Using Counts to “Find our Rhythm”

Rhythm. It’s everywhere. Including the fabric of what makes us human. So when one of my riders asked, What do you mean by “find your rhythm” (a line I use just about every class), I was taken aback. He added, “I don’t have rhythm and I sure as heck don’t know how to ‘find it’.” What? Rhythm is the feel of the pedal, the whir of the wheel, the synchronicity of legs and lungs, the harmony of our bike and body melting together to create beautiful, fluid movement and power. I use words like that in my classes. And when I thought about this, I realized, some – perhaps more than I suspect – of my riders probably don’t know what I mean.

I usually coach riders to “find their rhythm” with words aimed at their individual experience – marrying their pedal stroke to the beat of the music, creating the sway of their upper body with the strength of their pedal stoke. My rider’s question told me that approach doesn’t always work. Fortunately, a tangible image came to mind.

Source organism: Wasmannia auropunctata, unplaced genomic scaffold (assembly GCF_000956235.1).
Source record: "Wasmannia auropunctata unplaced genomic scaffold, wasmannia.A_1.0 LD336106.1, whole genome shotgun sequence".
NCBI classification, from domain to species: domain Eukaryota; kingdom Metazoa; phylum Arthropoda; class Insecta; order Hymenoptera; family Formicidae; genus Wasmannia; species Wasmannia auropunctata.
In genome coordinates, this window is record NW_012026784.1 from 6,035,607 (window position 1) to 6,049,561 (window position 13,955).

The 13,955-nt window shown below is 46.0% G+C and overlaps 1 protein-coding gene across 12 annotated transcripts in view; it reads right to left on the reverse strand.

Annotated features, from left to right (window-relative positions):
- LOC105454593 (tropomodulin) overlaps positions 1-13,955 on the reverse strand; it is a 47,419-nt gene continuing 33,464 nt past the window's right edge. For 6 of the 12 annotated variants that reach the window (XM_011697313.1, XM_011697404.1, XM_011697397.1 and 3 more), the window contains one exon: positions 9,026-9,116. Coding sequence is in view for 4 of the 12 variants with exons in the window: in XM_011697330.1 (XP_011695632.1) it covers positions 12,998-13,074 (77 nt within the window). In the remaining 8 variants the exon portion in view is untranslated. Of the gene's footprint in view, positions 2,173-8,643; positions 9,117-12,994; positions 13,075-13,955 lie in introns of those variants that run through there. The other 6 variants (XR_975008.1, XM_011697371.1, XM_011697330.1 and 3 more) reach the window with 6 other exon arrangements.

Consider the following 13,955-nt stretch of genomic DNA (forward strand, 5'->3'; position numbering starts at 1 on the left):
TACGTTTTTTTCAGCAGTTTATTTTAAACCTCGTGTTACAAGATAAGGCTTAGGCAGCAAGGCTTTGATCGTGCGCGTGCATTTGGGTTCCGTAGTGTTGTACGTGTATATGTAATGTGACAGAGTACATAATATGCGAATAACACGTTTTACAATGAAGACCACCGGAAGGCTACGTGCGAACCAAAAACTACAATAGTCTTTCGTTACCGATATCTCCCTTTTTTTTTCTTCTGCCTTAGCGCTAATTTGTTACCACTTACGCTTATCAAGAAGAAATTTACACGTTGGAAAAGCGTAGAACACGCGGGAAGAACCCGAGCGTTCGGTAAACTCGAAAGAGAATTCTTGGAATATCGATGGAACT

I’ve had the privilege of riding with one of our Five Spokes followers in Rehoboth Beach, DE. Everything about her style is precision cuing personified. When she leads riders through four and eight count jumps like a chorographer, something beautiful happens. There are no frills. No added movements. No extra words. Just counts and movement in and out of the saddle in tandem. Rhythm!

Usually, when I do jumps, I don’t count, but when I saw the effect in her class, I realized this could be a tangible way to have riders who equate rhythm with their ability to dance, to tap into the primal power of dozens of sweaty bodies moving in tandem, transferring energy to each other and feeling in sync, in rhythm. To feel the rhythm.

I know it sounds obvious – the joy of moving together is undoubtedly part of the reason for the rocket success of many new indoor riding styles. But like many things, obvious is only obvious after we make the connection.

I tested my theory by weaving counted jumps into a rhythm ride. It worked. The rider said he felt like he was “part of a line dance and actually keeping up.” Simple. Effective. I’ll take it. It’s not only a start, but a great reminder that one size does not fit all.

It also speaks to the power of riding with each other and what our individual styles can teach each other. Love it – stay awesome!

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